A friend of mine whom we met on the flight to Beijing during my last trip home told me how she became acquainted with a young IT professional in China. The ease with which Chinese people get on familiar term with one another emphasizes one of the cultural differences that I have observed at work.
When I was working at our central office back in 2005, a colleague of mine, a rather over-weight one, was on very good term with me. Once I observed that she gobbled down a huge piece of high-calorie cheese cake. I felt a strong urge of telling her, “Hey, stop it. This is not helpful for you to lose weight.” But I politely held myself back. It would sound rude and not nice, even if it was purely for her benefit.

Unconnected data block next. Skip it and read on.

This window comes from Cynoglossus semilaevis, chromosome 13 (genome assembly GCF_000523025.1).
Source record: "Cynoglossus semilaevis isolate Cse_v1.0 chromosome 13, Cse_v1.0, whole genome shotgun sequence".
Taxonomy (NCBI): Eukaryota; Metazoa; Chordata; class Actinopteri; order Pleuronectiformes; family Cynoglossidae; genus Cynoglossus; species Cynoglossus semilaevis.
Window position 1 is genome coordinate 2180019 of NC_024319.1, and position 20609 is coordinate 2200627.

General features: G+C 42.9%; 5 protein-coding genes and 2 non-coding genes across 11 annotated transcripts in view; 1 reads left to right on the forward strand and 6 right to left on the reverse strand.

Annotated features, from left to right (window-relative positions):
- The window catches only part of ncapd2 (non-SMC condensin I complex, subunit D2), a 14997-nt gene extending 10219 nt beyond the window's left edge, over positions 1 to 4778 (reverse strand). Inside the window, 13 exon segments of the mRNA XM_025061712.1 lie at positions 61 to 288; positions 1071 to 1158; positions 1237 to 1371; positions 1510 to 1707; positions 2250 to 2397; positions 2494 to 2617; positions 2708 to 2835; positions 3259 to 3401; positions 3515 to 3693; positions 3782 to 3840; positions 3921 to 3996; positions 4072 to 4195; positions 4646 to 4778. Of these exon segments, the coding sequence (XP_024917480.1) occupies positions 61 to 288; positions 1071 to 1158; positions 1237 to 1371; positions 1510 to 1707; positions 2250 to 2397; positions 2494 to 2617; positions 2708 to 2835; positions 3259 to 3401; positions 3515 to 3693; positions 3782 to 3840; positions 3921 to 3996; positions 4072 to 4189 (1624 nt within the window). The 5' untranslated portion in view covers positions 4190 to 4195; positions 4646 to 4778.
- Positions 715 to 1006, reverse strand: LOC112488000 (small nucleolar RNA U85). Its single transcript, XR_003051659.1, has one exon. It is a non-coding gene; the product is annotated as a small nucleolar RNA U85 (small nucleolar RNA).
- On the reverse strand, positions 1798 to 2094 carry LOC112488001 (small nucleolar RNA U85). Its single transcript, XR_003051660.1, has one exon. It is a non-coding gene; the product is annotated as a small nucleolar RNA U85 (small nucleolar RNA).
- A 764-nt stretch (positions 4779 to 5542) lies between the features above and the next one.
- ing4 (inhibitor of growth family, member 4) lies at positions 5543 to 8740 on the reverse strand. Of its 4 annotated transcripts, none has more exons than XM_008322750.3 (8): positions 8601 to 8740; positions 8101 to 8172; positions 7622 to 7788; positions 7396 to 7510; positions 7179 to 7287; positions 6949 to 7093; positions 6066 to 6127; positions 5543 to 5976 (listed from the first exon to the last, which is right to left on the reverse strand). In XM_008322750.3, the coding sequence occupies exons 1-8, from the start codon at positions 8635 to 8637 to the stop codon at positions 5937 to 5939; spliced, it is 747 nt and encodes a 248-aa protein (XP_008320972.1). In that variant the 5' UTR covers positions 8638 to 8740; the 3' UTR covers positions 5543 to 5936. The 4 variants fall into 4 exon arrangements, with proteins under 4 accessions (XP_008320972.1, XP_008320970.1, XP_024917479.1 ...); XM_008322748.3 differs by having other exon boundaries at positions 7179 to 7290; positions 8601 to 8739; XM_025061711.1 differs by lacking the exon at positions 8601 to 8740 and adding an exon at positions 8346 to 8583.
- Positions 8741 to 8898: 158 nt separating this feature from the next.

When I saw a nice lady with a smoking habit having this nagging cough, I was concerned and would very much like to advice her to quit smoking. Much as I cared for her and was worried, I said nothing. Because it is considered an intrusion into other people’s privacy even if I have all the good intentions. Culturally, it is difficult or even impossible to shorten this interpersonal distance. It is always safe to be polite and keep a safe space.
With another young colleague, I was on good terms and felt being trusted, but still I would not say what I thought I should as her senior, simply because it was considered none of my business or an intrusion on her privacy. Under situations like this, I know I would be more direct if I were among Chinese.